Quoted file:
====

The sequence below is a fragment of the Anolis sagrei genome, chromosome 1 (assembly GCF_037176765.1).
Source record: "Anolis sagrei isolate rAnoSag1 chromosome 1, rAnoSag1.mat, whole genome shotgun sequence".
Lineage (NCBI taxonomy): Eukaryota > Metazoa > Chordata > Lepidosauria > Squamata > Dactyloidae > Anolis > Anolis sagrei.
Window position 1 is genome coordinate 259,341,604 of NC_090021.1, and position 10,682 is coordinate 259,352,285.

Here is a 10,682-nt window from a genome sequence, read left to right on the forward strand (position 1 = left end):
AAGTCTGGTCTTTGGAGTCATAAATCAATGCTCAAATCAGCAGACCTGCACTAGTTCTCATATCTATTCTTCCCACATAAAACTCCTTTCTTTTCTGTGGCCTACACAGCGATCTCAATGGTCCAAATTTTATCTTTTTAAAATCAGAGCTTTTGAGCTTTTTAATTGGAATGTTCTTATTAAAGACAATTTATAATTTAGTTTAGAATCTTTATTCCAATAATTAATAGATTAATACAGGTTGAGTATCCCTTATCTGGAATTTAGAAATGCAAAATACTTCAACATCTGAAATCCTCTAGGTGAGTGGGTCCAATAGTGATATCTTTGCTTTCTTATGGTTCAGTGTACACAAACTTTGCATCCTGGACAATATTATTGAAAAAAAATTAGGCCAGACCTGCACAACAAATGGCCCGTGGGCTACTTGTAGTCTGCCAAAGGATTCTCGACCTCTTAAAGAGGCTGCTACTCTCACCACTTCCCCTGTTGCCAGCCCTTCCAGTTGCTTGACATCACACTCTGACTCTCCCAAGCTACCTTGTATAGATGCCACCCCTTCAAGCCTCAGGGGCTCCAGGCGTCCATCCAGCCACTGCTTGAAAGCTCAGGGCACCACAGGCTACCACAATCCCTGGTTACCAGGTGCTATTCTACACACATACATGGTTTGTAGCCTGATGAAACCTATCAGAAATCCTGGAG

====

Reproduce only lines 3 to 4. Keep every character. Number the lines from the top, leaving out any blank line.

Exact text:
Lineage (NCBI taxonomy): Eukaryota > Metazoa > Chordata > Lepidosauria > Squamata > Dactyloidae > Anolis > Anolis sagrei.
Window position 1 is genome coordinate 259,341,604 of NC_090021.1, and position 10,682 is coordinate 259,352,285.